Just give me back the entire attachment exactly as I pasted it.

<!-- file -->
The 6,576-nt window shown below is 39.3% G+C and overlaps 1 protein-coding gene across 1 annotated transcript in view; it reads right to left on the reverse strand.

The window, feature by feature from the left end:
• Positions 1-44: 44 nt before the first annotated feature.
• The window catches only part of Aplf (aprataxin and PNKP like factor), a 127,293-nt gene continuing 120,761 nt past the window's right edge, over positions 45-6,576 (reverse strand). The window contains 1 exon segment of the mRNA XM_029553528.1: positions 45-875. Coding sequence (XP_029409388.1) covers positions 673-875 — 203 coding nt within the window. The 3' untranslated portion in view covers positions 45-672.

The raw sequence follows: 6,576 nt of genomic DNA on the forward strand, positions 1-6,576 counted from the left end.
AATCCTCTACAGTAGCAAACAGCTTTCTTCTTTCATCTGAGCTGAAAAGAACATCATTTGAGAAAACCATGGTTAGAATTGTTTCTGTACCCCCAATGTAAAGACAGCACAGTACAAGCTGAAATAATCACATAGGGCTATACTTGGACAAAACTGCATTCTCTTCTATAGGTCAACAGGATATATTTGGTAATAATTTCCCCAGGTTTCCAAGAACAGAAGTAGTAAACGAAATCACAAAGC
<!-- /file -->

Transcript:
The 6,576-nt window shown below is 39.3% G+C and overlaps 1 protein-coding gene across 1 annotated transcript in view; it reads right to left on the reverse strand.

The window, feature by feature from the left end:
• Positions 1-44: 44 nt before the first annotated feature.
• The window catches only part of Aplf (aprataxin and PNKP like factor), a 127,293-nt gene continuing 120,761 nt past the window's right edge, over positions 45-6,576 (reverse strand). The window contains 1 exon segment of the mRNA XM_029553528.1: positions 45-875. Coding sequence (XP_029409388.1) covers positions 673-875 — 203 coding nt within the window. The 3' untranslated portion in view covers positions 45-672.

The raw sequence follows: 6,576 nt of genomic DNA on the forward strand, positions 1-6,576 counted from the left end.
AATCCTCTACAGTAGCAAACAGCTTTCTTCTTTCATCTGAGCTGAAAAGAACATCATTTGAGAAAACCATGGTTAGAATTGTTTCTGTACCCCCAATGTAAAGACAGCACAGTACAAGCTGAAATAATCACATAGGGCTATACTTGGACAAAACTGCATTCTCTTCTATAGGTCAACAGGATATATTTGGTAATAATTTCCCCAGGTTTCCAAGAACAGAAGTAGTAAACGAAATCACAAAGC